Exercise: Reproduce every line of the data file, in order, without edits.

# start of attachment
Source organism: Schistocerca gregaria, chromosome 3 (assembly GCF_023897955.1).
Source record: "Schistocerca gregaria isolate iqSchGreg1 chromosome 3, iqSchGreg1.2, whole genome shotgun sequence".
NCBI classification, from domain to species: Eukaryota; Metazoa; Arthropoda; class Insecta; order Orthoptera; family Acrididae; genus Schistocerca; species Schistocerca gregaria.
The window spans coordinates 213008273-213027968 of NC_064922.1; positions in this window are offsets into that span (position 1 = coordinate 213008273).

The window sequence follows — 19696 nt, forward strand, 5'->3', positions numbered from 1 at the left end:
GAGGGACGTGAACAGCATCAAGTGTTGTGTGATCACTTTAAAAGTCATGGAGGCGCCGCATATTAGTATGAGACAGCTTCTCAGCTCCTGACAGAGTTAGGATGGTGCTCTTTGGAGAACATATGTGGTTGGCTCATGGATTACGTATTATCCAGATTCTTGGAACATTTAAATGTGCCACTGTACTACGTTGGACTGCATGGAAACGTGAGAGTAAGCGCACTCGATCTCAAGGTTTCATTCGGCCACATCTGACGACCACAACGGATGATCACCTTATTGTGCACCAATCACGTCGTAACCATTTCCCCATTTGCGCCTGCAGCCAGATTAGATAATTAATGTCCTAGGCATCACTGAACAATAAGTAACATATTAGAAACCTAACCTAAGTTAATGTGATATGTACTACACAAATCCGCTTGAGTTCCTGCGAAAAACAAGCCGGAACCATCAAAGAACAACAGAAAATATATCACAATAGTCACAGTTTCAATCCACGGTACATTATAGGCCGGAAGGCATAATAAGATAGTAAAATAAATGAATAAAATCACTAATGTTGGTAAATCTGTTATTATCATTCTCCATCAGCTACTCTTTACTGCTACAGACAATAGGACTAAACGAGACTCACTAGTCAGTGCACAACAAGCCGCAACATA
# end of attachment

Source organism: Schistocerca gregaria, chromosome 3 (assembly GCF_023897955.1).
Source record: "Schistocerca gregaria isolate iqSchGreg1 chromosome 3, iqSchGreg1.2, whole genome shotgun sequence".
NCBI classification, from domain to species: Eukaryota; Metazoa; Arthropoda; class Insecta; order Orthoptera; family Acrididae; genus Schistocerca; species Schistocerca gregaria.
The window spans coordinates 213008273-213027968 of NC_064922.1; positions in this window are offsets into that span (position 1 = coordinate 213008273).

The window sequence follows — 19696 nt, forward strand, 5'->3', positions numbered from 1 at the left end:
GAGGGACGTGAACAGCATCAAGTGTTGTGTGATCACTTTAAAAGTCATGGAGGCGCCGCATATTAGTATGAGACAGCTTCTCAGCTCCTGACAGAGTTAGGATGGTGCTCTTTGGAGAACATATGTGGTTGGCTCATGGATTACGTATTATCCAGATTCTTGGAACATTTAAATGTGCCACTGTACTACGTTGGACTGCATGGAAACGTGAGAGTAAGCGCACTCGATCTCAAGGTTTCATTCGGCCACATCTGACGACCACAACGGATGATCACCTTATTGTGCACCAATCACGTCGTAACCATTTCCCCATTTGCGCCTGCAGCCAGATTAGATAATTAATGTCCTAGGCATCACTGAACAATAAGTAACATATTAGAAACCTAACCTAAGTTAATGTGATATGTACTACACAAATCCGCTTGAGTTCCTGCGAAAAACAAGCCGGAACCATCAAAGAACAACAGAAAATATATCACAATAGTCACAGTTTCAATCCACGGTACATTATAGGCCGGAAGGCATAATAAGATAGTAAAATAAATGAATAAAATCACTAATGTTGGTAAATCTGTTATTATCATTCTCCATCAGCTACTCTTTACTGCTACAGACAATAGGACTAAACGAGACTCACTAGTCAGTGCACAACAAGCCGCAACATA